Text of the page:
Redline Encoder

Can someone give me an example code on how to program redline encoders?

2 Likes

Here is the example that comes in the product page on andymark. It works just as a normal encoder on the WPILib API, so for any more info you can use the docs.wpilib.org website (Thanks to the developers for such amazing job!)

Java with the use of the Encoder class:

package org.usfirst.frc.team3940.robot;

import edu.wpi.first.wpilibj.IterativeRobot;
import edu.wpi.first.wpilibj.smartdashboard.SmartDashboard;
import edu.wpi.first.wpilibj.Encoder;

/*************************************************
 * This is a basic Example how to use the am-3749
 * with the Encoder Class in WPILib.
 * For more elaborate usage, consult the WPILib 
 * Documentation or the ScreenSteps
 ************************************************/


public class Robot extends IterativeRobot {
	//Initialize the Encoder with the Encoder Class
	Encoder MagEncoder;
	// Define the distance as diameter over pulses per revolution
	double diameter = 6/12; // 6 inch wheels
	double dist =0.5*3.14/1024;  // ft per pulse
	
	@Override
	public void robotInit() {
		
		//Define an encoder on Channels 0 and 1 without reversing direction and 4x encoding type
		MagEncoder = new Encoder(0,1, false, Encoder.EncodingType.k4X);
		//Set the distance per pulse to the predetermined distance
		MagEncoder.setDistancePerPulse(dist);
	}
		
	@Override
	public void teleopInit()
	{
		// Reset the Encoder before enabling Teleop Mode for demonstration purposes
		MagEncoder.reset();
	} 
	
	@Override
	public void teleopPeriodic() {
		//Write Encoder ticks and Distance on the dashboard
		SmartDashboard.putNumber("Encoder Ticks", MagEncoder.get());
		SmartDashboard.putNumber("Distance", MagEncoder.getDistance());
	}

}

Java via PWM input:

package org.usfirst.frc.team3940.robot;

import edu.wpi.first.wpilibj.IterativeRobot;
import edu.wpi.first.wpilibj.Counter;
import edu.wpi.first.wpilibj.smartdashboard.SmartDashboard;


/*************************************************
 * This is a basic Example how to use the am-3749
 * PWM Output for angle tracking using Counters
 ************************************************/


public class Robot extends IterativeRobot {
	// This counter is attached to DIO 0 and measures PWM
	Counter AmMag;   
	// This counter counts the index pulses (revolutions)
	Counter AmIndex; //full period counter
	
	@Override
	public void robotInit() {
		//Initialize the Counters 
		AmMag = new Counter(0); 
		AmIndex = new Counter(1);
		//Set Semi-Period Mode in order to Measure the Pulse Width
		AmMag.setSemiPeriodMode(true);
	}

	@Override
	public void teleopInit() {
		//Reset the counters
		AmMag.reset();
		AmIndex.reset();
	}
	
	@Override
	public void teleopPeriodic() {
		//read the pulse width
		double value = AmMag.getPeriod();
		SmartDashboard.putNumber("Rotations", AmIndex.get());
		SmartDashboard.putNumber("Intermediate", value);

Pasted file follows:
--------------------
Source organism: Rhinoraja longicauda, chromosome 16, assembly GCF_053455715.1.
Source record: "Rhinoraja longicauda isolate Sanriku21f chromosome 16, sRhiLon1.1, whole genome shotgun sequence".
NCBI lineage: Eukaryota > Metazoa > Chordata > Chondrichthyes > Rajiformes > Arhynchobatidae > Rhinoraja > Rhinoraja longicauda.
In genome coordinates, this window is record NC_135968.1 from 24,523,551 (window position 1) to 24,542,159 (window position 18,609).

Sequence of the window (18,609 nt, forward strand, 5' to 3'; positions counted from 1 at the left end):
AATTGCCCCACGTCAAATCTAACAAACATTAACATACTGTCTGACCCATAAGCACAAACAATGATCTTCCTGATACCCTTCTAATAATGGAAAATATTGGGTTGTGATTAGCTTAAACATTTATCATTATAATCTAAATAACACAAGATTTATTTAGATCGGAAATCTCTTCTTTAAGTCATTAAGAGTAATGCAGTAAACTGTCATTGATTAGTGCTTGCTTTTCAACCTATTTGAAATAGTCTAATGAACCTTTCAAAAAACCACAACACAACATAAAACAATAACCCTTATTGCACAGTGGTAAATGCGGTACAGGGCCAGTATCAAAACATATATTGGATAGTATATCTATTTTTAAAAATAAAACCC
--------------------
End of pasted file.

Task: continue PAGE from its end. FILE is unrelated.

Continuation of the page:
// The 9.73e-4 is the total period of the PWM output on the am-3749
		// The value will then be divided by the period to get duty cycle.
		// This is converted to degrees and Radians
		double angleDEG = (value/9.739499999999999E-4)*361 -1;
		double angleRAD = (value/9.739499999999999E-4)*2*(Math.PI) ;
		SmartDashboard.putNumber("Angle in Degrees", angleDEG);
		SmartDashboard.putNumber("Angle in Radians", angleRAD);
	}

}

For a C++ example, you can use the documentation I put before, it’s very complete and everything it’s well explained.

1 Like

What’s the difference between these 2?

Both of them read the values that your encoder output, the encoder class one works as an intermediary for an easy use of the values you get, the second example reads the raw values of the encoder and outputs the revolutions the encoder have moved with the AmIndex counter and the angle it is via the AmMag counter, this last counter reads Pulse Width.

The encoder class make the job easier because it already have several methods that you might need, things like the velocity, the position, the distance traveled and many others.

The encoder class provides output relative to where the shaft was positioned when the roborio software starts, but will keep counting the shaft makes multiple rotation. The second example reads the absolute position of the encoder, so that if the shaft is a quarter turn when the software starts, it will know it’s a quarter turn. However, it can’t track multiple rotations, it will roll around when the shaft completes a rotation.

The encoder class is probably better for something like a drive train or shooter that makes many rotations. Absolute is probably better for something like an arm that might start in multiple positions but only needs one rotation. You could also wire both methods and read the absolute position on startup, and then track relative position after that if you have a mechanism where absolute position matters and it can make multiple turns.

Note that you can use the DutyCycleEncoder class to instead of the PWM input example above which will be cleaner.